Red Cross set to enter battle-weary Syrian city of Homs
BEIRUT -- The International Committee of the Red Cross said Wednesday that it had received assurances from Syrian government and opposition forces on a plan to evacuate and assist people stranded in the battle-torn city of Homs.
"Hundreds of civilians are stuck in the old city of Homs, unable to leave and find refuge in safer areas, because of the ongoing armed confrontations," Beatrice Megevand-Roggo, head of the Red Cross' operations for the Near and Middle East, said in a statement. "It is critical that the ICRC and the Syrian Arab Red Crescent be immediately given safe and unhindered access to those in need of lifesaving assistance."
The United Nations has already issued a plea for both sides in the Syrian conflict to allow humanitarian access to Homs, epicenter of the 15-month-old revolt against President Bashar Assad.
Broad swaths of Homs have been destroyed in the fighting, and much of its population has fled a metropolitan area that once was home to 1 million people, a once-bustling urban hub on the road between Damascus, the capital, and the northern city of Aleppo, the commercial center.
Recent video from Homs indicates that some neighborhoods, such as the Babr Amr district, once a rebel stronghold, have been reduced to smashed and broken ghost towns. Intensive fighting has resumed in the last 10 days as government forces try to retake areas occupied by insurgents.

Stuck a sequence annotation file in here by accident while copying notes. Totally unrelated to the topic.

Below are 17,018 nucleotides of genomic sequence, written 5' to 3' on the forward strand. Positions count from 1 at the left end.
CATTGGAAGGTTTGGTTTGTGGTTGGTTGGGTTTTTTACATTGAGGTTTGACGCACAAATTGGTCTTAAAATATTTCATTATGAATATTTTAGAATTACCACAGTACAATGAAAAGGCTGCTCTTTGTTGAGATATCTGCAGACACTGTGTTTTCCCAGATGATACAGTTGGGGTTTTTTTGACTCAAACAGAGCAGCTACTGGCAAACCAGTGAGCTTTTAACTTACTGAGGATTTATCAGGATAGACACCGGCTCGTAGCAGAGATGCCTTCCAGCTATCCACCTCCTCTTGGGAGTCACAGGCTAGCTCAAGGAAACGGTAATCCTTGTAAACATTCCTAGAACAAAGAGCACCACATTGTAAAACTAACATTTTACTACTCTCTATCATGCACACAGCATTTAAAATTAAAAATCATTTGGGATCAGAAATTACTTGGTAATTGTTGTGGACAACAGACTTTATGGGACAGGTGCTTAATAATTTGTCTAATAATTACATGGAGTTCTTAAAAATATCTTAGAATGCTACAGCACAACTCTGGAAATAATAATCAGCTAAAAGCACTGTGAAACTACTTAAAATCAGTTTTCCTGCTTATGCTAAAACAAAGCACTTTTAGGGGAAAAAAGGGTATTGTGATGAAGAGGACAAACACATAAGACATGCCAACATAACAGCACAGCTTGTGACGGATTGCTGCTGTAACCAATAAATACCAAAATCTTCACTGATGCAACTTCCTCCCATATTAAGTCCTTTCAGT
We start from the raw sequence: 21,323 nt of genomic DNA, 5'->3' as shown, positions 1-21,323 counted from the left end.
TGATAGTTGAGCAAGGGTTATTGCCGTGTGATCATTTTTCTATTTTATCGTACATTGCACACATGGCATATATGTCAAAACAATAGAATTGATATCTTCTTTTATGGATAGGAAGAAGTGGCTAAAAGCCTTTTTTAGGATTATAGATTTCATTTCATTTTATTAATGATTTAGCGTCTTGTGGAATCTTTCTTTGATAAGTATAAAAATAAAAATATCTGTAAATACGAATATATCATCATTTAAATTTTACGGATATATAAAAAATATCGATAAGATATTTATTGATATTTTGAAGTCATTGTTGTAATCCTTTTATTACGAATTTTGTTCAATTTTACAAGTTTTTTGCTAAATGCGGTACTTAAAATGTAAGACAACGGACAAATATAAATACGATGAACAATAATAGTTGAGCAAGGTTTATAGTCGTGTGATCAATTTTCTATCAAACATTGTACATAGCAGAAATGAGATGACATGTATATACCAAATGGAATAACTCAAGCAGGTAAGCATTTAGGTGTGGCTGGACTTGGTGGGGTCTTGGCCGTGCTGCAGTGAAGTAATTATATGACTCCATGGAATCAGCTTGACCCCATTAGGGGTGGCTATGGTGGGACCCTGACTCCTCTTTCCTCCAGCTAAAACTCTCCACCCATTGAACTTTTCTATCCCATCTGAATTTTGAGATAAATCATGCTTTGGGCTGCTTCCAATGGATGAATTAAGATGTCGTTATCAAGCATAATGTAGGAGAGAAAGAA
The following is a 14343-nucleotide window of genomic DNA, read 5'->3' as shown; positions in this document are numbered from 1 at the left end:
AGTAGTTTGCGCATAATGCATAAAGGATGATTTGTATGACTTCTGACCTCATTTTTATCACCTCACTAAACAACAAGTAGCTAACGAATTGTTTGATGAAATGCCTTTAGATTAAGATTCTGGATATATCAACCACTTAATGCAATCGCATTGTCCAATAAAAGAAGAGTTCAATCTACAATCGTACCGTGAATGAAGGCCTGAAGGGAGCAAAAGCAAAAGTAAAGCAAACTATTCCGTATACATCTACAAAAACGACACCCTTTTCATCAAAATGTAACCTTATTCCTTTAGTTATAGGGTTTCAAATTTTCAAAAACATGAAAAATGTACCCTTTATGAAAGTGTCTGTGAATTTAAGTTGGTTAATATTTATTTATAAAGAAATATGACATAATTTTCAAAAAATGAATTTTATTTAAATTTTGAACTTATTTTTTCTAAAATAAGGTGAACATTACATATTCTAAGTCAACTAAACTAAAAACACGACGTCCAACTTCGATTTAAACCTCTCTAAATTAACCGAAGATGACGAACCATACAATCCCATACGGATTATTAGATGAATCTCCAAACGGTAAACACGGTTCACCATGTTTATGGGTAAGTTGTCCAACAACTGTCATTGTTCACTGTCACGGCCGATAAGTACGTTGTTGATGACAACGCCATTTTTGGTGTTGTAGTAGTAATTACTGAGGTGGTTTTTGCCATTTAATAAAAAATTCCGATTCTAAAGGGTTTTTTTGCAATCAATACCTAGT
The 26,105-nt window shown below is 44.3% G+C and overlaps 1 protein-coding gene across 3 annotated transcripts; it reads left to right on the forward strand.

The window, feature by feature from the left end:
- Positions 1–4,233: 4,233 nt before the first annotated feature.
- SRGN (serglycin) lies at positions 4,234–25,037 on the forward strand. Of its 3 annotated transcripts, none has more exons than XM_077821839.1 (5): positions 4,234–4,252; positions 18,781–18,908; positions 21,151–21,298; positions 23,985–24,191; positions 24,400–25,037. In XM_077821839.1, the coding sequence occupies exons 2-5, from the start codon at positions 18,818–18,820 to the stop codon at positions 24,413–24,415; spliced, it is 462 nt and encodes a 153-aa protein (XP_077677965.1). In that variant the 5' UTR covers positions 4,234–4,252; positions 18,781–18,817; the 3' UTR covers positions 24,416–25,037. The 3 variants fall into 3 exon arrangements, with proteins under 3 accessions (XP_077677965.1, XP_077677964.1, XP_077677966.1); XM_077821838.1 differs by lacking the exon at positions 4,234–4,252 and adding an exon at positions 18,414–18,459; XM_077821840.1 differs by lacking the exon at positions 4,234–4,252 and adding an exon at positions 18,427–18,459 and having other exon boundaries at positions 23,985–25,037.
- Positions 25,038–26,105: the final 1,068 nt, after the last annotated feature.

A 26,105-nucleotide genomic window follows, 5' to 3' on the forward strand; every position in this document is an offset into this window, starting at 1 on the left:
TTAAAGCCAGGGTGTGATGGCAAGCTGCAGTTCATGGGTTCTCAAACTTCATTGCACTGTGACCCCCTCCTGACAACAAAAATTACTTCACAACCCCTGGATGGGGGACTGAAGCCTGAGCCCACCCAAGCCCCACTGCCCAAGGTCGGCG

But efforts to rescue stranded civilians have become caught up in the poisoned atmosphere of Syria's raging civil strife.
The government has accused rebels of using civilians as "human shields" and preventing evacuations. The rebels have accused government forces of indiscriminate bombardment of civilian districts and the targeting of field clinics.
The Red Cross said now that Syrian authorities and opposition forces have agreed to a request for a pause in the fighting to allow the humanitarian mission, representatives of that group and the Red Crescent were preparing to enter the old city and other hard-hit neighborhoods.
The first priority, the group said, is to evacuate the wounded and sick to safer areas where they can be treated. It said it also wants to bring out trapped civilians and deliver desperately needed medical aid and supplies.
-- Patrick J. McDonnell
Photo: An image released by the Syrian opposition's Shaam News Network shows destruction in a neighborhood in Homs on Tuesday. Credit: AFP / Ho / Shaam News Network